Mary Karr told the prize-winning tale of her hardscrabble Texas childhood with enough literary verve to spark a renaissance in memoir. The Liar’s Club rode the top of The New York Times bestseller list for more than a year, and publications ranging from The New Yorker to People picked it as one of the best books of the year. But it left people wondering: How’d that scrappy kid make it outta there? Cherry dares to tell that story. Karr picks up the trail and dashes off into her teen years with customary sass, only to run up against the paralyzing self-doubt of a girl in bloom.
In this long-awaited sequel, we see Karr ultimately trying to run from the thrills and terrors of her sexual awakwening by butting against authority in all its forms. She lands all too often in the principal’s office and—in one instance—a jail cell. Looking for a lover or heart’s companion who’ll make her feel whole, she hooks up with an outrageous band of surfers and heads, wannabe yogis and bona fide geniuses.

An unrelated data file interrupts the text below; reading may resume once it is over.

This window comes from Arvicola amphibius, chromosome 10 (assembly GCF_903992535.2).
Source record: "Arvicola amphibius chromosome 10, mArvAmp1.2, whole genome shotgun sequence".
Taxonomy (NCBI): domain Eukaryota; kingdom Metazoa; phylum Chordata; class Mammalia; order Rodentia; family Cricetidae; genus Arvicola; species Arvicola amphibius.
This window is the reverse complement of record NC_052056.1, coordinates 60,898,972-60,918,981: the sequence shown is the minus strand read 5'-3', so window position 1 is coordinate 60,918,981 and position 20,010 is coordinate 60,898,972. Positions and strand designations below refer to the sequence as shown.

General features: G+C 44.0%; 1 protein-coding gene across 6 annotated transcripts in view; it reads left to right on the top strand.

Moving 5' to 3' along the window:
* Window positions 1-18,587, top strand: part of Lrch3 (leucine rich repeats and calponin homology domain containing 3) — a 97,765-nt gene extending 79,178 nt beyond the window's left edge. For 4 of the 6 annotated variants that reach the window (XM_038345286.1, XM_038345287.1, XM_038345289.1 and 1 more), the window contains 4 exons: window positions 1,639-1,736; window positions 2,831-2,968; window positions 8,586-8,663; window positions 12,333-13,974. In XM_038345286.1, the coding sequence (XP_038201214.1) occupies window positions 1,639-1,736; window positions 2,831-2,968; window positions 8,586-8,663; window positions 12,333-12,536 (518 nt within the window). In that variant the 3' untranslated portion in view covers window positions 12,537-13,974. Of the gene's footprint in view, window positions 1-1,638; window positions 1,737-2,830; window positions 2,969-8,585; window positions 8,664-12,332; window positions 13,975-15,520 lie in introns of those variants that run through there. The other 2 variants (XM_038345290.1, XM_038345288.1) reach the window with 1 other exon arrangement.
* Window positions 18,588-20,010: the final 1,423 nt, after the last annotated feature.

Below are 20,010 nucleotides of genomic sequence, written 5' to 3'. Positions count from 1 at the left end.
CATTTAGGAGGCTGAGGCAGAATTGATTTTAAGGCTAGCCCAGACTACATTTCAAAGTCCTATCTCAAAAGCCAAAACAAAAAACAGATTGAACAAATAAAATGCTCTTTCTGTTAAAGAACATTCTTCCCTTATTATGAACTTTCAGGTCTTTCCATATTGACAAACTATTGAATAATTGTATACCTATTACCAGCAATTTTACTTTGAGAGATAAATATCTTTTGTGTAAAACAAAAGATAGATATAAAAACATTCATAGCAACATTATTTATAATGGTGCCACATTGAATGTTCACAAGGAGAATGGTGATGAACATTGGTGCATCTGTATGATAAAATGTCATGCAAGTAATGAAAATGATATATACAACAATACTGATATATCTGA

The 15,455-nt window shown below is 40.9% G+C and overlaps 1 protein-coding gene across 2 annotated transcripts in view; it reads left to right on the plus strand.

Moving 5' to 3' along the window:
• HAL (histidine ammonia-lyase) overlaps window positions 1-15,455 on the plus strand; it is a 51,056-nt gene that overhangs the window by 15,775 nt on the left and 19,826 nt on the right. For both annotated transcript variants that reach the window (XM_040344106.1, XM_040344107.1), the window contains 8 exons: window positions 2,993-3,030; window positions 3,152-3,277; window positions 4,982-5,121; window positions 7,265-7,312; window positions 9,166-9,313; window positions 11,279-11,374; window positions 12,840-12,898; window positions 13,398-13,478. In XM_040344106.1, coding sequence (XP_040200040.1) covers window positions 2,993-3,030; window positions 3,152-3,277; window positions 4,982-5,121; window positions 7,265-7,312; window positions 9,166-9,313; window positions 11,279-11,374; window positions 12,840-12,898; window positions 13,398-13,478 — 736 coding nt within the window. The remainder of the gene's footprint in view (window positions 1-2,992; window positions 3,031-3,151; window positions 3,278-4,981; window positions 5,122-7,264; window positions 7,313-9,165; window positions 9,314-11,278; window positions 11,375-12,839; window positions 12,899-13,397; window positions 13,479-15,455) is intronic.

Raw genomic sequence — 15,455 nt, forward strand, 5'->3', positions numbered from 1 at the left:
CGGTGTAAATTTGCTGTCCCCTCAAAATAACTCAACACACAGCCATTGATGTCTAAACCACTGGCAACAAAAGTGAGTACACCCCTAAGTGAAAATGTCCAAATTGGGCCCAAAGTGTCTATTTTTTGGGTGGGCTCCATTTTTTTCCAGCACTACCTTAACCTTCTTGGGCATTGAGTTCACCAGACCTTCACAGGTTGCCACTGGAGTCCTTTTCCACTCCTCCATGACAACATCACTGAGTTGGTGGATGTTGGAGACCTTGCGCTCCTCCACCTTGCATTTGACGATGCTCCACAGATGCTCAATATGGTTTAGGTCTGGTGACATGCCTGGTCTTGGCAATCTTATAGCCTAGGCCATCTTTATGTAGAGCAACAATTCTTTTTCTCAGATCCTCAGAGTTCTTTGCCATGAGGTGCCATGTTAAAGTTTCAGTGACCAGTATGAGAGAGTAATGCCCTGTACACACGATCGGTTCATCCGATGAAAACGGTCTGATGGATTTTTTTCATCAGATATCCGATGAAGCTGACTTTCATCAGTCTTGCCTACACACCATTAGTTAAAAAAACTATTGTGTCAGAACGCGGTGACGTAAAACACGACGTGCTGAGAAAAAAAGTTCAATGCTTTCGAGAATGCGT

Karr’s edgy, brilliant prose careens between hilarity and tragedy, and Cherry takes readers to a place never truly explored—deep inside a girl’s stormy, ardent adolescence. Parts will leave you gasping with laughter. But its soaring close proves that from even the smokiest beginnings a solid self can form, one capable of facing down all manner of monsters.
Mary Karr’s poems and essays have won Pushcart prizes and have appeared in magazines such as The New Yorker, The Atlantic, and Parnassus. She was a Bunting Fellow at Radcliffe College, and is now the Jesse Truesdale Peck Professor of English Literature at… More about Mary Karr